18 Copyright © 2014 M. E. Kabay. All rights reserved. Audio Stream Protocols RTP: Real-time Transport Protocol Base for almost all VoIP UDP: User Datagram Protocol Similar to TCP: layer-4 network communications Less overhead (delay) than TCP But loses more packets Up to 10% packet loss undetectable by users
19 Copyright © 2014 M. E. Kabay. All rights reserved. Signaling Protocols SIP: Session Initiation Protocol Interactive multimedia sessions between users VoIP, video conferencing, online games Most commonly used protocol for VoIP H.323 Supports older, analog telecommunications gear Used in enterprise installations for VoIP & video calls Call initiation VoIP sets up call using SIP or H.323 Exchange control parameters (e.g., encryption, compression algorithms) RTP packetizes voice data UDP packet add addressing & sequencing data Receiver uses “jitter buffer” to assemble packets
20 Copyright © 2014 M. E. Kabay. All rights reserved. VoIP Threats (1) SPIT: SPam over Internet Telephony Not yet major issue No obvious method for sending to multiple VoIP targets Eavesdropping Easy for unsecured communications using tools such as Ethereal But only with access to terminators of connection (initiator / receiver) Theft of Service Routing long-distance calls through VoIP equipment Owners liable for telecommunications charges
21 Copyright © 2014 M. E. Kabay. All rights reserved. VoIP Threats (2): MIMA Man-in-the-middle attacks VoIP vulnerable if without encryption Harm Impersonate victim in fraud calls Transfer inbound calls to wrong destination Introduce fraudulent content in call Including collecting phonemes & generating fake but realistic impersonation with fraudulent information Could be serious problem for 911 calls
22 Copyright © 2014 M. E. Kabay. All rights reserved. Protecting the Infrastructure Real-Time Antivirus Scanning Application Layer Gateways & Firewalls Logical Separation of Voice & Data Quality of Service Device Authentication User Authentication Network Address Translation & NAT-Traversal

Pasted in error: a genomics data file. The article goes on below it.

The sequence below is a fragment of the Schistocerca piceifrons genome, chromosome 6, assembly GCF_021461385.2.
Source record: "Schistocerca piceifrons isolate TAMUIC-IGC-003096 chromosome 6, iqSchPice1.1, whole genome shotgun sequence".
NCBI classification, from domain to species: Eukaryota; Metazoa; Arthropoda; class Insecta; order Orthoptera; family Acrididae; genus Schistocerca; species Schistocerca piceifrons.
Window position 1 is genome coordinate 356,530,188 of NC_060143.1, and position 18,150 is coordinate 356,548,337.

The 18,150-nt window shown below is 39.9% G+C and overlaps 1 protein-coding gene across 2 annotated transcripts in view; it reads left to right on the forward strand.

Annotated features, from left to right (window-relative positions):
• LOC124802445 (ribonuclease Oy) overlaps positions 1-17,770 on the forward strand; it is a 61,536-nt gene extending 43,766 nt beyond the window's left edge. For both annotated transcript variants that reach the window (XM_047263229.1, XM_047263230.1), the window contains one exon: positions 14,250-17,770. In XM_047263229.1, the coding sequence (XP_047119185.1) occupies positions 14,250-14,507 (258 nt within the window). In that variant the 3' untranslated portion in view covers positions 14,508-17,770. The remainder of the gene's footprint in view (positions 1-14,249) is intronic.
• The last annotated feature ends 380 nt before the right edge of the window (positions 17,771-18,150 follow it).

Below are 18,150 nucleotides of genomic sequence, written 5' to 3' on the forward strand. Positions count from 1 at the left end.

23 Copyright © 2014 M. E. Kabay. All rights reserved. Real-Time Antivirus Scanning Problem: normal AV measures may slow down packet processing RTAV may introduce jitter into voice-stream Do not allow VoIP admins to disable RTAV
24 Copyright © 2014 M. E. Kabay. All rights reserved. Application Layer Gateways & Firewalls VoIP systems may have connections to important (and vulnerable) servers & central authentication RADIUS* Active Directory Database systems Call logging Call recording Apply application layer gateways (ALGs) to segregate VoIP servers from rest of production systems Some firewalls are SIP/VoIP-aware *Remote Authentication Dial-In User Service
25 Copyright © 2014 M. E. Kabay. All rights reserved. Logical Separation of Voice & Data Ideally, VoIP system completely separate from other production systems But expense may be too high Separate cables (!) Separate network equipment But define VoIP subnet DHCP* request from user process or handset Distribute IP addresses using hardware ID Distinct addresses allow effective firewall screening *Dynamic Host Configuration Protocol